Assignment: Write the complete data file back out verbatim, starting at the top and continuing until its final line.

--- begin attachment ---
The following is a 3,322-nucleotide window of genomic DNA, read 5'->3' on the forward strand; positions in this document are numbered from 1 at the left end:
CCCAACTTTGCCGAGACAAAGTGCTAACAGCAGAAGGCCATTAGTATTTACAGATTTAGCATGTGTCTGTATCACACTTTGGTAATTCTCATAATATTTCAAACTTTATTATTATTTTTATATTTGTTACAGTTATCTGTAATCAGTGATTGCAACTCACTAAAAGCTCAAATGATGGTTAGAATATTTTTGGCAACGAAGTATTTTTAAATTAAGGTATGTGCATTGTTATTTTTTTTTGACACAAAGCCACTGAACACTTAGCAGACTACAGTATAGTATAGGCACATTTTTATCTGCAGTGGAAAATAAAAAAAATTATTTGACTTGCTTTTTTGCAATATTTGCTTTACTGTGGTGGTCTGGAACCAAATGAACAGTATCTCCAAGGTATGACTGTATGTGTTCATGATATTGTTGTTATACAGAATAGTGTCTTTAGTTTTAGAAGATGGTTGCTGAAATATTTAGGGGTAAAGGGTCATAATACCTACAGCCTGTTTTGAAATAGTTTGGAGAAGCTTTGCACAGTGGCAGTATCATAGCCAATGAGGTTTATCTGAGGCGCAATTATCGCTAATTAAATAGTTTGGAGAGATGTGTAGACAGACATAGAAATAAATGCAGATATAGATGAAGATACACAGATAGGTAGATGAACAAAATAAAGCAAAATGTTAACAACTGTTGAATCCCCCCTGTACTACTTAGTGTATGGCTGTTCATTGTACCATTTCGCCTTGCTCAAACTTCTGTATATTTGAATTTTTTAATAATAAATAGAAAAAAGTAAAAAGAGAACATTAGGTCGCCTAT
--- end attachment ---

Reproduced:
The following is a 3,322-nucleotide window of genomic DNA, read 5'->3' on the forward strand; positions in this document are numbered from 1 at the left end:
CCCAACTTTGCCGAGACAAAGTGCTAACAGCAGAAGGCCATTAGTATTTACAGATTTAGCATGTGTCTGTATCACACTTTGGTAATTCTCATAATATTTCAAACTTTATTATTATTTTTATATTTGTTACAGTTATCTGTAATCAGTGATTGCAACTCACTAAAAGCTCAAATGATGGTTAGAATATTTTTGGCAACGAAGTATTTTTAAATTAAGGTATGTGCATTGTTATTTTTTTTTGACACAAAGCCACTGAACACTTAGCAGACTACAGTATAGTATAGGCACATTTTTATCTGCAGTGGAAAATAAAAAAAATTATTTGACTTGCTTTTTTGCAATATTTGCTTTACTGTGGTGGTCTGGAACCAAATGAACAGTATCTCCAAGGTATGACTGTATGTGTTCATGATATTGTTGTTATACAGAATAGTGTCTTTAGTTTTAGAAGATGGTTGCTGAAATATTTAGGGGTAAAGGGTCATAATACCTACAGCCTGTTTTGAAATAGTTTGGAGAAGCTTTGCACAGTGGCAGTATCATAGCCAATGAGGTTTATCTGAGGCGCAATTATCGCTAATTAAATAGTTTGGAGAGATGTGTAGACAGACATAGAAATAAATGCAGATATAGATGAAGATACACAGATAGGTAGATGAACAAAATAAAGCAAAATGTTAACAACTGTTGAATCCCCCCTGTACTACTTAGTGTATGGCTGTTCATTGTACCATTTCGCCTTGCTCAAACTTCTGTATATTTGAATTTTTTAATAATAAATAGAAAAAAGTAAAAAGAGAACATTAGGTCGCCTAT